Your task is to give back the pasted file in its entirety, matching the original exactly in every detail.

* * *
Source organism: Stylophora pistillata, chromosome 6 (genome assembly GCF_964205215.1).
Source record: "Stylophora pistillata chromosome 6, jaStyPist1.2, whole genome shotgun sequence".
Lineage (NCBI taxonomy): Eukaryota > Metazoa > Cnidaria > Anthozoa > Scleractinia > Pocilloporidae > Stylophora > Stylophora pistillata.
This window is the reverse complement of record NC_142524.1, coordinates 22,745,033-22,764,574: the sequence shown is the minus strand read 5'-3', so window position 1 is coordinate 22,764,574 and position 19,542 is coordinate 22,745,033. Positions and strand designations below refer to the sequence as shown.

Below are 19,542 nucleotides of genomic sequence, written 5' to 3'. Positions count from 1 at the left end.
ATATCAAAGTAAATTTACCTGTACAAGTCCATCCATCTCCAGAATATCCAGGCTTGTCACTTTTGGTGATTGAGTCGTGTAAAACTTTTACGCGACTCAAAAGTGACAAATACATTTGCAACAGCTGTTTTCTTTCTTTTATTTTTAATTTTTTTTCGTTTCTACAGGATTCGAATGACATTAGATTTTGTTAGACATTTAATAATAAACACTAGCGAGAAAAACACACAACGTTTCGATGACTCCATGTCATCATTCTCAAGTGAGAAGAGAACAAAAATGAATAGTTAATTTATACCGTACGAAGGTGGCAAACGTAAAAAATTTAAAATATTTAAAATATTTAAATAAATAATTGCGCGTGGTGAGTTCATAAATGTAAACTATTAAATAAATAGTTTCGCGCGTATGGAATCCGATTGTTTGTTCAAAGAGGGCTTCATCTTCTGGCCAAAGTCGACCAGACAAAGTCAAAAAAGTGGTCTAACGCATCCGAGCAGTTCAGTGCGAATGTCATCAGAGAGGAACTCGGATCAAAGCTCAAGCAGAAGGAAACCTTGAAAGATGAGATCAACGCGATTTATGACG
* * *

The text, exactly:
Source organism: Stylophora pistillata, chromosome 6 (genome assembly GCF_964205215.1).
Source record: "Stylophora pistillata chromosome 6, jaStyPist1.2, whole genome shotgun sequence".
Lineage (NCBI taxonomy): Eukaryota > Metazoa > Cnidaria > Anthozoa > Scleractinia > Pocilloporidae > Stylophora > Stylophora pistillata.
This window is the reverse complement of record NC_142524.1, coordinates 22,745,033-22,764,574: the sequence shown is the minus strand read 5'-3', so window position 1 is coordinate 22,764,574 and position 19,542 is coordinate 22,745,033. Positions and strand designations below refer to the sequence as shown.

Below are 19,542 nucleotides of genomic sequence, written 5' to 3'. Positions count from 1 at the left end.
ATATCAAAGTAAATTTACCTGTACAAGTCCATCCATCTCCAGAATATCCAGGCTTGTCACTTTTGGTGATTGAGTCGTGTAAAACTTTTACGCGACTCAAAAGTGACAAATACATTTGCAACAGCTGTTTTCTTTCTTTTATTTTTAATTTTTTTTCGTTTCTACAGGATTCGAATGACATTAGATTTTGTTAGACATTTAATAATAAACACTAGCGAGAAAAACACACAACGTTTCGATGACTCCATGTCATCATTCTCAAGTGAGAAGAGAACAAAAATGAATAGTTAATTTATACCGTACGAAGGTGGCAAACGTAAAAAATTTAAAATATTTAAAATATTTAAATAAATAATTGCGCGTGGTGAGTTCATAAATGTAAACTATTAAATAAATAGTTTCGCGCGTATGGAATCCGATTGTTTGTTCAAAGAGGGCTTCATCTTCTGGCCAAAGTCGACCAGACAAAGTCAAAAAAGTGGTCTAACGCATCCGAGCAGTTCAGTGCGAATGTCATCAGAGAGGAACTCGGATCAAAGCTCAAGCAGAAGGAAACCTTGAAAGATGAGATCAACGCGATTTATGACG